This year had my best mileage on a single nontrivial trip, shown as 99.9 MPG on 58.5 miles. This drive included significant downhill portions (descending from 12,000 feet to 6000 feet, if I recall correctly).
poc is a tool in the vein of OpenSCAD for creating 3D models in a high level language with a minimum of boilerplate. It's now live at github, though I don't know how actively I'll deveop or maintain it yet.
Here you can see that the input format is fairly terse, and it has some abilities OpenSCAD doesn't, like selectively filleting certain edges:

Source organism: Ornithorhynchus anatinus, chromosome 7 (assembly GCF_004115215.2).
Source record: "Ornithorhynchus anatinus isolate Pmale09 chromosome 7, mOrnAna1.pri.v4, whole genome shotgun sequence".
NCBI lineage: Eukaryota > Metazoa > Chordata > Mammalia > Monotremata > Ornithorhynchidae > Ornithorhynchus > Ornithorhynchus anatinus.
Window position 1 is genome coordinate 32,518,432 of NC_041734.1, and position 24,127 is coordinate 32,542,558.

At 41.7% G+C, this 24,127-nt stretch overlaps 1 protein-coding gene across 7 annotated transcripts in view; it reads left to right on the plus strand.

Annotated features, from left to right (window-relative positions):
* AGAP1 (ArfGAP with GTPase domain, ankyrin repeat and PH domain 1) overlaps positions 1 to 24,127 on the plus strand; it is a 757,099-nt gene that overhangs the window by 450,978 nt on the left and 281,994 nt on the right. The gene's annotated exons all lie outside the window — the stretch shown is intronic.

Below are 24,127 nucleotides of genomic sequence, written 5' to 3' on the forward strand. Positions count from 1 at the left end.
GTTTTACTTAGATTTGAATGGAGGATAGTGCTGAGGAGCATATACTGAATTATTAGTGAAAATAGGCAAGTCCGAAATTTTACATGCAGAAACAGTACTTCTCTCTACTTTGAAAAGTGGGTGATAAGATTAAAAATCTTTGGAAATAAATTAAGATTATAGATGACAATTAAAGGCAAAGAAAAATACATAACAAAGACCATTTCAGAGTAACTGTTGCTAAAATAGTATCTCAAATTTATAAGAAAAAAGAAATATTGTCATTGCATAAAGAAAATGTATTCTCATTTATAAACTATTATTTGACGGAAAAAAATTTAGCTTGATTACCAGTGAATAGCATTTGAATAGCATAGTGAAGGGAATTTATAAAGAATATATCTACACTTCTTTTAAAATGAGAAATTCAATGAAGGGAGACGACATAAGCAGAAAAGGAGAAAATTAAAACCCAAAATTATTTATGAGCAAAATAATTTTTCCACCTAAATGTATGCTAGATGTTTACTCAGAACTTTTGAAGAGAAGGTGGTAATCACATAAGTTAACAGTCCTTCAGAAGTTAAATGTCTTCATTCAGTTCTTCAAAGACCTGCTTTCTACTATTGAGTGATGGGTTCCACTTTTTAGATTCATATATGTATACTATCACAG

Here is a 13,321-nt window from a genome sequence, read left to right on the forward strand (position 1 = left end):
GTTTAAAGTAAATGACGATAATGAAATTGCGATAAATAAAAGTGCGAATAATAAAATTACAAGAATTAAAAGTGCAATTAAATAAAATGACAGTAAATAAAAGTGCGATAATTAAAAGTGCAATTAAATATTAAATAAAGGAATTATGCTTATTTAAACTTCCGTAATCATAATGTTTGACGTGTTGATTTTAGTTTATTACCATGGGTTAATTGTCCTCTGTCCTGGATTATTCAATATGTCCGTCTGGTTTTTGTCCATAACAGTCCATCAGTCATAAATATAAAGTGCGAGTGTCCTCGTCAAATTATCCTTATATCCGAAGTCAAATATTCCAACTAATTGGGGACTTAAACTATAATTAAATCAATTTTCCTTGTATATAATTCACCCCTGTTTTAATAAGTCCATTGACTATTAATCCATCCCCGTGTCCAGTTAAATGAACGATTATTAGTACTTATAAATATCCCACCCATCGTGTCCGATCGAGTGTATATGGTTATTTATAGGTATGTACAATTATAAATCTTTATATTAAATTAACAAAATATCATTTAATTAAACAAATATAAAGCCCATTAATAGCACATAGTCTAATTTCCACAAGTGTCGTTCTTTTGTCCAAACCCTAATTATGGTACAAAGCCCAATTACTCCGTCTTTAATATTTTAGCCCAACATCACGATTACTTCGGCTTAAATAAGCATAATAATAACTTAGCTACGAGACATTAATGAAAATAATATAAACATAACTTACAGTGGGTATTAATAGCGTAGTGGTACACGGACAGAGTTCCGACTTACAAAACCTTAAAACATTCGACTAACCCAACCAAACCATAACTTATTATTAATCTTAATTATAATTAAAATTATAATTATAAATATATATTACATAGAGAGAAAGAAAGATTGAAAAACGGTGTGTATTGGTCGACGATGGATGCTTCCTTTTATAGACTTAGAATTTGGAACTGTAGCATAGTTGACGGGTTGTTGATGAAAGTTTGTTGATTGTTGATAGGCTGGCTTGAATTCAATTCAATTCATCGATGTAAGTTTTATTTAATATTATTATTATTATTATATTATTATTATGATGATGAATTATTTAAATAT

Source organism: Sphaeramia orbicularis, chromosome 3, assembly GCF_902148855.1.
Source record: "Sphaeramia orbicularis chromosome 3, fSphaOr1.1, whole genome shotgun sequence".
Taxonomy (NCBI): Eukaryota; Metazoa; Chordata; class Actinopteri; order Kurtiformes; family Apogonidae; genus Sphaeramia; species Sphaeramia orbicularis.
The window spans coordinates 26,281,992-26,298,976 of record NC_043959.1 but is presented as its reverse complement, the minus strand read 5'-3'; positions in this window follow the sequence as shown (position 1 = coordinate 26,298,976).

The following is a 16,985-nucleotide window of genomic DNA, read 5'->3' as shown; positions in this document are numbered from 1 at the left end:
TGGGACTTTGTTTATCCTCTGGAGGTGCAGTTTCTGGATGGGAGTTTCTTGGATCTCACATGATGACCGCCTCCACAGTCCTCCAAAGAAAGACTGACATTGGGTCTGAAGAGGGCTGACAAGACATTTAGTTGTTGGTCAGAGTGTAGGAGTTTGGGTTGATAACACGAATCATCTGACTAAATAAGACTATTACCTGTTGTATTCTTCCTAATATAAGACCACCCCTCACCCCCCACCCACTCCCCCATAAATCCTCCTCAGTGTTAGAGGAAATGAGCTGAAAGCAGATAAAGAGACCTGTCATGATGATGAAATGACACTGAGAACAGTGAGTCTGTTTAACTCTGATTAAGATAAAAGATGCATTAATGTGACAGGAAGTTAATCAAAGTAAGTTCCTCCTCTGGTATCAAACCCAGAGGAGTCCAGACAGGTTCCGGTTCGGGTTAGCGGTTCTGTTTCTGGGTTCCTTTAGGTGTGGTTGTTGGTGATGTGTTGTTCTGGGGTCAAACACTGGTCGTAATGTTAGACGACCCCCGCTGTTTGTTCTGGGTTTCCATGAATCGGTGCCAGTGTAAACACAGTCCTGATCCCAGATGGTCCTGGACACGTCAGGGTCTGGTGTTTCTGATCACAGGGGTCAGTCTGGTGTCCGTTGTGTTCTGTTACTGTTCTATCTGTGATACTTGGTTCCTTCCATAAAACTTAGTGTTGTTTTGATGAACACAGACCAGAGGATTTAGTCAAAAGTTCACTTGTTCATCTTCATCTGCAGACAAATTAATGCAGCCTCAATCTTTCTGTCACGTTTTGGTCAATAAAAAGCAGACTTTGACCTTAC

with Difference(): Box((-50,-50,-50), (50,50,50)) Cylinder((-100,0,0), (100,0,0), 25) Cylinder((0,-100,0), (0,100,0), 25) Cylinder((0,0,-100), (0,0,100), 25) Fillet(12, [e for e in Edges() if e.boundingBox().min.z > 0])
openscad a lot, but I'm still on the lookout for alternatives.
Recently I ran across occmodel. Its biggest prerequisite, OpenCASCADE, is packaged in Debian Stretch as "liboce"; the rest are fairly lightweight (though compiled) extensions.
So I gave it a try for a small piece, little extension legs for a dish drainer. I plan to add two leg extensions to the antisinkward legs of the dish drainer, to improve its draining behavior. So one key feature is that the captured leg will end up being at an angle to the counter.